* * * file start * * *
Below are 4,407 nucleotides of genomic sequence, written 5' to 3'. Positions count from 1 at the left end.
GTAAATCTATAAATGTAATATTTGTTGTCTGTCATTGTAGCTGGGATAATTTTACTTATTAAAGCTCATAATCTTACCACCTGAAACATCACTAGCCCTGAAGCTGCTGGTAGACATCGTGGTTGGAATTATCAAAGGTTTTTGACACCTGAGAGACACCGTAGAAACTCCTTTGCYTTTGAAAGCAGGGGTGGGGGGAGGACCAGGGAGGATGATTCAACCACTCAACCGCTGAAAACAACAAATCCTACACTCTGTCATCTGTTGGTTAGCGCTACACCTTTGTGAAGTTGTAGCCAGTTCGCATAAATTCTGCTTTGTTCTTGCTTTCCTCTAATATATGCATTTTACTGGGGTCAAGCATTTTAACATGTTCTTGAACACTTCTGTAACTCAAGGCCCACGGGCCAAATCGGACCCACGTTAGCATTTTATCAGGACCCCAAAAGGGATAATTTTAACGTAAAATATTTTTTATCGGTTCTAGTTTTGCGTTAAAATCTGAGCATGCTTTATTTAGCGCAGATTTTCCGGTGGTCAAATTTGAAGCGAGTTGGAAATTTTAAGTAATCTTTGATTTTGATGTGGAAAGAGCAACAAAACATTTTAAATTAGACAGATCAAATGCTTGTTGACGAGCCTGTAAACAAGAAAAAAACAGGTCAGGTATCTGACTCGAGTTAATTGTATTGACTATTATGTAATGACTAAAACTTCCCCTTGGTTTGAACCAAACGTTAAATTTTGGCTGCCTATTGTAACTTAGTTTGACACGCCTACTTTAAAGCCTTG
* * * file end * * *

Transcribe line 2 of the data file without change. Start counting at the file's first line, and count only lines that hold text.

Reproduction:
GTAAATCTATAAATGTAATATTTGTTGTCTGTCATTGTAGCTGGGATAATTTTACTTATTAAAGCTCATAATCTTACCACCTGAAACATCACTAGCCCTGAAGCTGCTGGTAGACATCGTGGTTGGAATTATCAAAGGTTTTTGACACCTGAGAGACACCGTAGAAACTCCTTTGCYTTTGAAAGCAGGGGTGGGGGGAGGACCAGGGAGGATGATTCAACCACTCAACCGCTGAAAACAACAAATCCTACACTCTGTCATCTGTTGGTTAGCGCTACACCTTTGTGAAGTTGTAGCCAGTTCGCATAAATTCTGCTTTGTTCTTGCTTTCCTCTAATATATGCATTTTACTGGGGTCAAGCATTTTAACATGTTCTTGAACACTTCTGTAACTCAAGGCCCACGGGCCAAATCGGACCCACGTTAGCATTTTATCAGGACCCCAAAAGGGATAATTTTAACGTAAAATATTTTTTATCGGTTCTAGTTTTGCGTTAAAATCTGAGCATGCTTTATTTAGCGCAGATTTTCCGGTGGTCAAATTTGAAGCGAGTTGGAAATTTTAAGTAATCTTTGATTTTGATGTGGAAAGAGCAACAAAACATTTTAAATTAGACAGATCAAATGCTTGTTGACGAGCCTGTAAACAAGAAAAAAACAGGTCAGGTATCTGACTCGAGTTAATTGTATTGACTATTATGTAATGACTAAAACTTCCCCTTGGTTTGAACCAAACGTTAAATTTTGGCTGCCTATTGTAACTTAGTTTGACACGCCTACTTTAAAGCCTTG